Tuesday, November 19, 2013

The Lion Hunt by Emile Vernet-Lecomte 1836


The Lion Hunt-1836
Emile Vernet-Lecomte was born in Louvre and came from a long family history of painters. He traveled with the French army to Algeria and painted many of the scenes he came across.  He traveled back and forth to the region on a number of occasions and continued to complete paintings from Arabs, hunting and military conflict. He was such a strong painter that he eventually became the director at the French Academy of Rome. 

In the painting you can see the Arab hunters fighting with the lions. They are using the simple tools of spears, knives and the more advanced rifles to fight. Even though the hunters have the advantages of a horse and camel it should remembered that lions have cunning and mobility that makes them difficult to defeat. One man is on the ground already suffering from their defense. The cubs are being taken for market fetching a high price during this time. The fur is likely to be made into clothing, rugs or other items.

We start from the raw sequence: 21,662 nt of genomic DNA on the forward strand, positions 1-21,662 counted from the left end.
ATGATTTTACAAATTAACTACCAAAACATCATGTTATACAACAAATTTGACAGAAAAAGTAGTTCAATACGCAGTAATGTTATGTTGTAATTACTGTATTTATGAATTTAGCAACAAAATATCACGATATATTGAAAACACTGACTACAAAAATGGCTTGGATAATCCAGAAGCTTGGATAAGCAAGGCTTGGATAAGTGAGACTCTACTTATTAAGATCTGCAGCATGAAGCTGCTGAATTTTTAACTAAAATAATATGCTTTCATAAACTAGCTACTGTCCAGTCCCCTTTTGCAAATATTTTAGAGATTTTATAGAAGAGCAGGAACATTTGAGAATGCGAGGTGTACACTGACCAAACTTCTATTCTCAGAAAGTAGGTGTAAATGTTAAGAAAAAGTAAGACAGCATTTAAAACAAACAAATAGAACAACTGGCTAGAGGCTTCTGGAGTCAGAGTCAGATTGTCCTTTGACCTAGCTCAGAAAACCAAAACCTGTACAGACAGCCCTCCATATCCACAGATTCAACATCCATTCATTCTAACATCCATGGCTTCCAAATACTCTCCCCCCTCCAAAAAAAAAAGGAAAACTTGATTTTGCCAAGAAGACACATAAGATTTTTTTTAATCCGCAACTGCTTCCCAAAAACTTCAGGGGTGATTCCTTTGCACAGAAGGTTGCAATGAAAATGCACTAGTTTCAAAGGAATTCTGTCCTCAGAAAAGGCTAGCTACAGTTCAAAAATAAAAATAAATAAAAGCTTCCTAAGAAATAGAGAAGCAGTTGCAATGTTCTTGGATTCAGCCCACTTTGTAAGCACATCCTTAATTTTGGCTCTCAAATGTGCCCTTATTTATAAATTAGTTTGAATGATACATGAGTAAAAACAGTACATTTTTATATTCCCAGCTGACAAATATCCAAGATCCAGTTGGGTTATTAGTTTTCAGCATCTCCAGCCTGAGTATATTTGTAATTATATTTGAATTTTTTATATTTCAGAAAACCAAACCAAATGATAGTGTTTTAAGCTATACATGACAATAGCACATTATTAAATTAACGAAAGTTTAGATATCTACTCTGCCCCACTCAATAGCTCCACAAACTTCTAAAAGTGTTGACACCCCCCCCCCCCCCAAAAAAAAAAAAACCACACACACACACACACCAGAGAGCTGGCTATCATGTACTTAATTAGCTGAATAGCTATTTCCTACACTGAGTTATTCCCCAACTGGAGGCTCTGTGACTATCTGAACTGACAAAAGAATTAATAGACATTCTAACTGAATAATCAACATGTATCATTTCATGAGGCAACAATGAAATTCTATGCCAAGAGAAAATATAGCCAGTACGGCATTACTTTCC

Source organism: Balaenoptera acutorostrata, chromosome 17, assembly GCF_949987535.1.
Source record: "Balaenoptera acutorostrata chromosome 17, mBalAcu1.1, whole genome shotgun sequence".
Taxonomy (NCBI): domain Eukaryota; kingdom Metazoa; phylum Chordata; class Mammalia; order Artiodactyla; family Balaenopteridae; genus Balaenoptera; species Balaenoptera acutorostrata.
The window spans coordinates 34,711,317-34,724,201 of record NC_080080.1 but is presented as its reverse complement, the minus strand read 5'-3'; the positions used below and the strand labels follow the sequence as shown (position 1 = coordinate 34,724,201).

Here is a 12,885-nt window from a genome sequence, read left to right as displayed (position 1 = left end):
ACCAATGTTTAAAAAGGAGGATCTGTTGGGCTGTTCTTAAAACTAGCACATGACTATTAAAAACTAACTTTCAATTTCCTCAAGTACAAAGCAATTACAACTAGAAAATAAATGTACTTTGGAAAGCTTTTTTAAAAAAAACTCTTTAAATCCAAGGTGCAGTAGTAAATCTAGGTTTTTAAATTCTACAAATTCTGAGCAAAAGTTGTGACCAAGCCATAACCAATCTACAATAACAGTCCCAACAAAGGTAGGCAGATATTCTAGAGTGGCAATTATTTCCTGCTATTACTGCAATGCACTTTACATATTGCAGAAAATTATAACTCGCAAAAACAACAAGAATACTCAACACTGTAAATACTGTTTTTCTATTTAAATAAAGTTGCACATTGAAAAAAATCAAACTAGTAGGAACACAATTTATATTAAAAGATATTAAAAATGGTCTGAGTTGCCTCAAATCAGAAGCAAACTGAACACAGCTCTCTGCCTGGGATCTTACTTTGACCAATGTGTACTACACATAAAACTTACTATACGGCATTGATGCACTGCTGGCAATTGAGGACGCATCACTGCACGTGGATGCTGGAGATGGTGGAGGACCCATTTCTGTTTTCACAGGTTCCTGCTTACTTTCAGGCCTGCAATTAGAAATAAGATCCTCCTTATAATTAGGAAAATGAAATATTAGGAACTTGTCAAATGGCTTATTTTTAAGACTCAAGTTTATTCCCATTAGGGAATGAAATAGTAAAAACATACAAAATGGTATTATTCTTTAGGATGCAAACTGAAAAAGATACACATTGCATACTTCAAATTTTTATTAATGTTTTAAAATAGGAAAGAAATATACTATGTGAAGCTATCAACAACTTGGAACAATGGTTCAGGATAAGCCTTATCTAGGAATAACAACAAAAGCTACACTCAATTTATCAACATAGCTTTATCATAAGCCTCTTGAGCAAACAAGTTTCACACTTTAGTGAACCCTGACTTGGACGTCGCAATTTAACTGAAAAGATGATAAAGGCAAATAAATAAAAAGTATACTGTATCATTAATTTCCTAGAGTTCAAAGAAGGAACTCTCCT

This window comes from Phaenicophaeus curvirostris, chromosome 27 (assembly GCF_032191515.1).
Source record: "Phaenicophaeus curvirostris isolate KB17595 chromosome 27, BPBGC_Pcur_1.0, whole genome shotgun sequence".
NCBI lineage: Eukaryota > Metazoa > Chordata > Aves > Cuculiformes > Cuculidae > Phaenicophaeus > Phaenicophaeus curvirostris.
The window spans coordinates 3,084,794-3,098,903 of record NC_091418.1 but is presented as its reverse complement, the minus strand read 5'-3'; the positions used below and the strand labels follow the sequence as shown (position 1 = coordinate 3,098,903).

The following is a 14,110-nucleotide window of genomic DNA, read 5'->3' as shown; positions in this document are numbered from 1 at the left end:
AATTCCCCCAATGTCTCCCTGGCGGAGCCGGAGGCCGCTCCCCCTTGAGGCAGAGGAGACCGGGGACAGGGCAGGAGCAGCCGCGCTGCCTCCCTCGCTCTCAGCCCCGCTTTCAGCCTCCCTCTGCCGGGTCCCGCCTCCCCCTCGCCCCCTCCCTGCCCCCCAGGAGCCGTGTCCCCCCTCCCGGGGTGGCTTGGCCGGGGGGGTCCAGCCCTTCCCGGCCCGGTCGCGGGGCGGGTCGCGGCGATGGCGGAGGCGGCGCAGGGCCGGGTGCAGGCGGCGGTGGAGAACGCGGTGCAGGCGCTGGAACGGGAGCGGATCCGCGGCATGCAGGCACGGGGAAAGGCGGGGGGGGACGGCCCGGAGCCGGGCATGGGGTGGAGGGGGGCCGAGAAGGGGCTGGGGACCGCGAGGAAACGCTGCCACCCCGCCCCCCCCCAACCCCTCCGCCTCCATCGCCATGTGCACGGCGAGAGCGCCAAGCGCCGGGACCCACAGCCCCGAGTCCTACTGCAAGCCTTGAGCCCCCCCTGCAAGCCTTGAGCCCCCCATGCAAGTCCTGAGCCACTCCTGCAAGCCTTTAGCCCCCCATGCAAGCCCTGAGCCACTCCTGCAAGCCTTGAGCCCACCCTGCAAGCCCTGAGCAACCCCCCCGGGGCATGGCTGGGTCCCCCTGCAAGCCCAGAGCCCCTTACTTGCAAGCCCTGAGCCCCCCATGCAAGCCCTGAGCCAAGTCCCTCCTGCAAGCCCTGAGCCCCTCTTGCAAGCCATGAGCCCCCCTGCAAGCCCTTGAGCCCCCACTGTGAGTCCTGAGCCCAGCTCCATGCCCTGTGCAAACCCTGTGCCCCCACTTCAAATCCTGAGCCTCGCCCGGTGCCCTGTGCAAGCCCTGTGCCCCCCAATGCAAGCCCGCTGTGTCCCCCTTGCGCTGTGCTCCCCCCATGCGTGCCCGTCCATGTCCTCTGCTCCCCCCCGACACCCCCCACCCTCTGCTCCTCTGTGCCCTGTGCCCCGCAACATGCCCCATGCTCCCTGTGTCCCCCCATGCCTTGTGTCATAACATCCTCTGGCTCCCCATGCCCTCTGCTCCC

The lion in religion and literature is an important creature of nobility. They are seen as have courage, willing to fight, truth seekers, and able to stand within a group or alone. They are seen as a creature with intelligence and lightning strength. To be lionhearted is to be brave and courageous.  It is this noble perception that has maintained human interest and fascination from the very beginning of time. 

Lions have been an important part of history since early humans put them in Paleolithic cave paintings. As one of the only species that would regularly hunt humans and other big prey the human race naturally has some fear of them. The lion is anatomically more geared for survival than us. They can see, fight, and pounce.  It was human’s ability to adapt tools that made them more successful. Lions are currently declining due to habitat changes. You may be interested in reviewing an organization that supports lions.

http://www.mountainlion.org/

Video on the Curious Nature of Lions

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